Top 10 Facts about Living Conditions in Macedonia
Macedonia is a small country, only slightly larger than the state of Vermont, located in Southeastern Europe, Balkan to be precise. Often overlooked by major world powers, Macedonia has a population of only 2.07 million but boats a rich and ancient history, similar to that of Greece. In the text below, the top 10 facts about living conditions in Macedonia are presented.

Top 10 Facts about Living Conditions in Macedonia

  1. Macedonia’s population includes a large minority of Romani people, also known as Roma or Gypsies. The Roma often face discrimination and underrepresentation and are often unable to get public sector positions. In 1994, the Macedonian government included the Roma language in its census, and in 1996, four primary schools included the Roma language in their curriculum. Roma representation in government improved by 0.1 percent to 0.6 percent from 2000 to 2010. After a demonstration on the streets of Skopje, the country’s capital, there are now more than 500 Roma students in universities and 50-60 young adults with a college degree.
  2. Almost 15 percent of Macedonia’s population, mostly Roman, lives without legal homes, which means that they do not have access to basic services, such as water or electricity, or even an official ID. Without an ID, these people cannot get insurance, social protection or immunization. Local organizations such as Roma SOS partner with nonprofit organizations, such as Habitat for Humanity, to help people get micro-loans and understand the legalization process.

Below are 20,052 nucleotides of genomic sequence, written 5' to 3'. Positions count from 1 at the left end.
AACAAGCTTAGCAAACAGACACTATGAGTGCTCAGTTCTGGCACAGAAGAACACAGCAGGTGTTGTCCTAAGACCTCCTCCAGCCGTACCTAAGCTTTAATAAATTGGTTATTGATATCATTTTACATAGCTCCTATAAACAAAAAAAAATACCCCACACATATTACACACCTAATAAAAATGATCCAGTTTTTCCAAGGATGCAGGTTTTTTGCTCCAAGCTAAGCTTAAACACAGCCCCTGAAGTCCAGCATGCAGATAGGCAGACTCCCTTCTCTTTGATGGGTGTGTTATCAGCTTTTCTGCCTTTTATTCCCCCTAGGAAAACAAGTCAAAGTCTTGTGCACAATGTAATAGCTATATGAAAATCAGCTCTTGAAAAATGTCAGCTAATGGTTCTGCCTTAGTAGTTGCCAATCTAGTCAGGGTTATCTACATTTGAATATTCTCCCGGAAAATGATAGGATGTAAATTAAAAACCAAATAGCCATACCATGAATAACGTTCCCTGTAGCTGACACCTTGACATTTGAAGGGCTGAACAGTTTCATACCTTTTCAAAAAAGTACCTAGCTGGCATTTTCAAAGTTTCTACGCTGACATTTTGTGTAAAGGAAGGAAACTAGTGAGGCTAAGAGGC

3. Since Macedonia gained its independence in 1991, there has been a debate with Greece over the use of the name Macedonia. In January 2019, the Macedonian parliament has approved the name change to North Macedonia and are awaiting the vote of the Greek parliament to make the name official. This name change will bring the country closer to membership in the North Atlantic Treaty Organization (NATO). As a member of NATO, Macedonia would have assured security and further resources to improve the lives of their citizens.
  4. Five percent of Macedonian children are not attending primary school and 32 percent are not attending secondary school. Poverty often affects children’s school attendance. Thirteen percent of children in the poorest quintile do not attend primary school, compared to almost no such cases in the richest quintile. The gap increases for secondary school as 64 percent of children in the poorest quintile do not attend them, compared to only 7 percent of children in the richest quintile. However, the completion rate for primary school is high, at 74 percent, with a 98 percent transition rate to lower secondary school.
  5. In 1996, Macedonia introduced Continuous Medical Education (CME) that creates health care guidelines and equips facilities. Currently, every citizen has access to primary care through the state. However, those living illegally would not have a state issued ID, thus no state health care. The state health care system that takes taxes from all people working and living in Macedonia, provides free preventive, diagnostic and curative medical services. This includes hospitalization and consultation with specialists and doctors. The private health care system is often too expensive for the average citizen, though it can provide better or quicker treatment and more medical options.